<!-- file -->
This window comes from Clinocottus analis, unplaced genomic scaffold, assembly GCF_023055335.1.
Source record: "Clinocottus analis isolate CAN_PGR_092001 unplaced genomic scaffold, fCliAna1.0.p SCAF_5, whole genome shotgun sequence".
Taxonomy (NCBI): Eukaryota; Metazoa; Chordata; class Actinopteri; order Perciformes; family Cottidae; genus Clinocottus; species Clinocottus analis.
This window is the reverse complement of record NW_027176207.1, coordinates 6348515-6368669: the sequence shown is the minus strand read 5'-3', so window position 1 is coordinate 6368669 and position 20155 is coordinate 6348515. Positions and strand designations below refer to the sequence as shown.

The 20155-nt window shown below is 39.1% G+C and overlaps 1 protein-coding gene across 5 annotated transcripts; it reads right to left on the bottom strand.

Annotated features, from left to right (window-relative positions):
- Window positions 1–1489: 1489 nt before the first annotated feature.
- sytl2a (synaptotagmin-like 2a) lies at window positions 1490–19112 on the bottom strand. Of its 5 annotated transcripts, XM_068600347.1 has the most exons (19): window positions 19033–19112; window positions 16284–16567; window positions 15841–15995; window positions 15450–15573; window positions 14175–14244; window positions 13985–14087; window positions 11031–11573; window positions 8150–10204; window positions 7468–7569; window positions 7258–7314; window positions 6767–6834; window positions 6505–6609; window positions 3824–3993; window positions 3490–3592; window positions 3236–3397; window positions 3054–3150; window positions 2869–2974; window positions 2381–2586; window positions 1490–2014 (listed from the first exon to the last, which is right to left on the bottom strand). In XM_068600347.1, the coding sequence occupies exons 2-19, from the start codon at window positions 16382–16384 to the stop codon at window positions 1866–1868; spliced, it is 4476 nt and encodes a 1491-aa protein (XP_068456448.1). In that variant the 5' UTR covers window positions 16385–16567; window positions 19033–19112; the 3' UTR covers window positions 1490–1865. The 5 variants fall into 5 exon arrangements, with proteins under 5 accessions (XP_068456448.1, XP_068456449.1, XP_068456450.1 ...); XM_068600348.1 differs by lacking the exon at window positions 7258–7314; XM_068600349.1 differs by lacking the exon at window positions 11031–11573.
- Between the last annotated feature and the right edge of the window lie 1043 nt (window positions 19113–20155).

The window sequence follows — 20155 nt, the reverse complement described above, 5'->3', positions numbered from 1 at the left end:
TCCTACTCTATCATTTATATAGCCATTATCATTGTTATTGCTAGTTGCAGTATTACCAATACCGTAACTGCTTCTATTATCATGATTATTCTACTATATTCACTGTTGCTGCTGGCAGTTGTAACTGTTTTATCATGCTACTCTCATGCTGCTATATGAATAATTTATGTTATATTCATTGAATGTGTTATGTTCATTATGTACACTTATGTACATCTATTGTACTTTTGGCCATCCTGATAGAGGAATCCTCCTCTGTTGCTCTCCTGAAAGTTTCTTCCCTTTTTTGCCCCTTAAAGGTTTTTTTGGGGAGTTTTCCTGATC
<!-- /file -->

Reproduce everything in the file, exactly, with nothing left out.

This window comes from Clinocottus analis, unplaced genomic scaffold, assembly GCF_023055335.1.
Source record: "Clinocottus analis isolate CAN_PGR_092001 unplaced genomic scaffold, fCliAna1.0.p SCAF_5, whole genome shotgun sequence".
Taxonomy (NCBI): Eukaryota; Metazoa; Chordata; class Actinopteri; order Perciformes; family Cottidae; genus Clinocottus; species Clinocottus analis.
This window is the reverse complement of record NW_027176207.1, coordinates 6348515-6368669: the sequence shown is the minus strand read 5'-3', so window position 1 is coordinate 6368669 and position 20155 is coordinate 6348515. Positions and strand designations below refer to the sequence as shown.

The 20155-nt window shown below is 39.1% G+C and overlaps 1 protein-coding gene across 5 annotated transcripts; it reads right to left on the bottom strand.

Annotated features, from left to right (window-relative positions):
- Window positions 1–1489: 1489 nt before the first annotated feature.
- sytl2a (synaptotagmin-like 2a) lies at window positions 1490–19112 on the bottom strand. Of its 5 annotated transcripts, XM_068600347.1 has the most exons (19): window positions 19033–19112; window positions 16284–16567; window positions 15841–15995; window positions 15450–15573; window positions 14175–14244; window positions 13985–14087; window positions 11031–11573; window positions 8150–10204; window positions 7468–7569; window positions 7258–7314; window positions 6767–6834; window positions 6505–6609; window positions 3824–3993; window positions 3490–3592; window positions 3236–3397; window positions 3054–3150; window positions 2869–2974; window positions 2381–2586; window positions 1490–2014 (listed from the first exon to the last, which is right to left on the bottom strand). In XM_068600347.1, the coding sequence occupies exons 2-19, from the start codon at window positions 16382–16384 to the stop codon at window positions 1866–1868; spliced, it is 4476 nt and encodes a 1491-aa protein (XP_068456448.1). In that variant the 5' UTR covers window positions 16385–16567; window positions 19033–19112; the 3' UTR covers window positions 1490–1865. The 5 variants fall into 5 exon arrangements, with proteins under 5 accessions (XP_068456448.1, XP_068456449.1, XP_068456450.1 ...); XM_068600348.1 differs by lacking the exon at window positions 7258–7314; XM_068600349.1 differs by lacking the exon at window positions 11031–11573.
- Between the last annotated feature and the right edge of the window lie 1043 nt (window positions 19113–20155).

The window sequence follows — 20155 nt, the reverse complement described above, 5'->3', positions numbered from 1 at the left end:
TCCTACTCTATCATTTATATAGCCATTATCATTGTTATTGCTAGTTGCAGTATTACCAATACCGTAACTGCTTCTATTATCATGATTATTCTACTATATTCACTGTTGCTGCTGGCAGTTGTAACTGTTTTATCATGCTACTCTCATGCTGCTATATGAATAATTTATGTTATATTCATTGAATGTGTTATGTTCATTATGTACACTTATGTACATCTATTGTACTTTTGGCCATCCTGATAGAGGAATCCTCCTCTGTTGCTCTCCTGAAAGTTTCTTCCCTTTTTTGCCCCTTAAAGGTTTTTTTGGGGAGTTTTCCTGATC